There’s never been a better time to build roads
NREADERS will know by now that the Road Transport Forum is not shy in expressing its opinion that NZ requires a far better roading network than what we have currently. RTF chief executive Nick Leggett and former leaders Ken Shirley and Tony Friedlander have been beating this drum for years.
And while there have been a few notable successes, such as the Waterview project in Auckland and the Waikato and Kapiti Expressways, RTF has largely been disappointed at the lack of priority given to roading infrastructure.
Says Leggett: “Frankly, governments of both stripes have a lot to answer for when it comes to the parlous state of our roading infrastructure.
“The Clark-led Labour Government spent a whole lot of money needlessly, buying back the failed KiwiRail – while the last National administration talked up a big game with the Roads of National Significance….but didn’t actually get many of them done.”
The recovery from COVID-19, however, presents this Government with an unprecedented opportunity to make up some of this infrastructure deficit by investing in critical highway projects, Leggett believes.
“The Government has asked a group of industry leaders to seek out infrastructure projects that are ready to start as soon as the construction industry returns to normal.
“RTF has proposed that the Petone-Grenada Link in Wellington, the
East-West Link between Onehunga and Mt Wellington in Auckland, and the Selwyn to Timaru highway updates in Canterbury should all be on this group’s agenda – to boost economic recovery from the hit of COVID19.
“We have also asked the group to recommend that legislation be used to fast-track both these and other projects to avoid unnecessary holdups and consenting. These projects have had significant investigation, design and planning to date and both their construction and resulting opening would stimulate productivity through better movement of people and freight.
“It is just so important that NZ invests appropriately for the recovery period we have ahead. Infrastructure projects provide an immediate economic stimulus, but the Government needs to carefully select projects that build and sustain increased economic activity and reduce reliance on the Government itself as the longterm salvation.
“A better roading network will allow us to play to our natural economic advantages as a food producer, by making it easier to get our exports to market. This must be the priority.”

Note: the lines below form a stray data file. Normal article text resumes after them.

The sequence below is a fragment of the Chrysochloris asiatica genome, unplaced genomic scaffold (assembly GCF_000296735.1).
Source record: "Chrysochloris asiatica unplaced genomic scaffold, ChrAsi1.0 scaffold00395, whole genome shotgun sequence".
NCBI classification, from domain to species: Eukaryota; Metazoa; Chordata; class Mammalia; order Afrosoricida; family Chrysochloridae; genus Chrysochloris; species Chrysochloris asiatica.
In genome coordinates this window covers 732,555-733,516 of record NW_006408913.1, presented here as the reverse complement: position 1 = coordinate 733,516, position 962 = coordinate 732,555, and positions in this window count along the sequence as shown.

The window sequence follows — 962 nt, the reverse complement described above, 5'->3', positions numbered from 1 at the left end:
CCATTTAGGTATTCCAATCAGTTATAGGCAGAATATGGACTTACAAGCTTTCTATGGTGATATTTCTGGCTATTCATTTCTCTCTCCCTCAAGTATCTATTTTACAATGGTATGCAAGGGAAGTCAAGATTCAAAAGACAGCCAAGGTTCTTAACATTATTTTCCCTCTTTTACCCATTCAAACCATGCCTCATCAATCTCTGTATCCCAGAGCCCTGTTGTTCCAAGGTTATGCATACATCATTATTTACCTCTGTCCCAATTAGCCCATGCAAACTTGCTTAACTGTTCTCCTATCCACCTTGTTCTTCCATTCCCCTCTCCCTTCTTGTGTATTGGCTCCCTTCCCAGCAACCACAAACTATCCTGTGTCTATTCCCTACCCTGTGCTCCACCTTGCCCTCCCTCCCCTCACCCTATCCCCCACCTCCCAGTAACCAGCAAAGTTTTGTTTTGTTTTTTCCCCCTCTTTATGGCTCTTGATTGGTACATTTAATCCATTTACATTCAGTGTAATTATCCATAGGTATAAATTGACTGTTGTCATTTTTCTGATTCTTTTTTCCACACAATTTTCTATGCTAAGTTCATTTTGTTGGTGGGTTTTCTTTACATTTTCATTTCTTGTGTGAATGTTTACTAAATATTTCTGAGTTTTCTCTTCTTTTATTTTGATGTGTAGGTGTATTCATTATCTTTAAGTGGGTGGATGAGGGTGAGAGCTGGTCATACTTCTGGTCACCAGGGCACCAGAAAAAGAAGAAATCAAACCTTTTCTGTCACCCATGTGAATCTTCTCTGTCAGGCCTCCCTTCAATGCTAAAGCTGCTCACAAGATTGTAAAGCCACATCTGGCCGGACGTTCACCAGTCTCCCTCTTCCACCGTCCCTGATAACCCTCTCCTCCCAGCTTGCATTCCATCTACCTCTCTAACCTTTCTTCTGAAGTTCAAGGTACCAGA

As NZ considers its options, it is worth reflecting on the success that then President Franklin D. Roosevelt’s New Deal infrastructure programme had in the United States – not only in pulling the country out of the Great Depression, but as a key ingredient in American economic success for the next 60 or 70 years.
Says Leggett: “According to statistics I have seen, the US built over a million kilometres of road and 78,000 bridges during that period – along with tens of thousands of schools, utilities and public buildings.
“This meant unemployed Americans were put back to work. And then, as the economy picked up, it was supercharged by a roading network that allowed for the efficient movement of people and freight.”
There is no great secret to the success of road building as an economic stimulus either, he adds: In fact it is a wellworn script that has been applied, not only in recovery situations, but to assist developing countries all over the world to kick-start their economies.
“The problem roading advocates find is that every time new roads are proposed we are met with derisory opposition from rail advocates and environmental pressure groups, arguing that roads are a fast-track to environmental ruin.
“Even during the COVID-19 lockdown we had the Greens coming out advocating for high-spec, high-speed regional rail commuter services from places like Ashburton to Christchurch. Despite history telling us that this initiative would end up being a hugely expensive whiteelephant, such is the determination to force people and freight off the roads that somehow the Green’s proposal is seen as credible.
“Maybe I am missing something, but where is it mandated that the vehicles and traffic that travel on our roads in the future will have carbon-producing diesel and petrol-powered internal combustion engines?
“The reality is that the roads built as part of an infrastructure investment programme today will spend the majority of their 50 to 60-year existence carrying electric, hydrogen or other new-technology vehicles that are just as environmentally-friendly as electrified rail and are a lot more practical for NZ’s economic purposes,” says Leggett.
“So, let’s not allow our recovery to get caught up in the day-to-day politics that have driven us into this infrastructure deficit. Let’s instead get NZ back to work by investing in the kind of infrastructure that will keep paying it forward many decades into the future.”
EW ZEALAND TRUCK & DRIVER Roads are the critical arteries of our economy
The suffering created by the Great Depression and the success of Roosevelt’s New Deal have been immortalised in the likes of this bread line memorial. Photo by Sonder Quest on Unsplash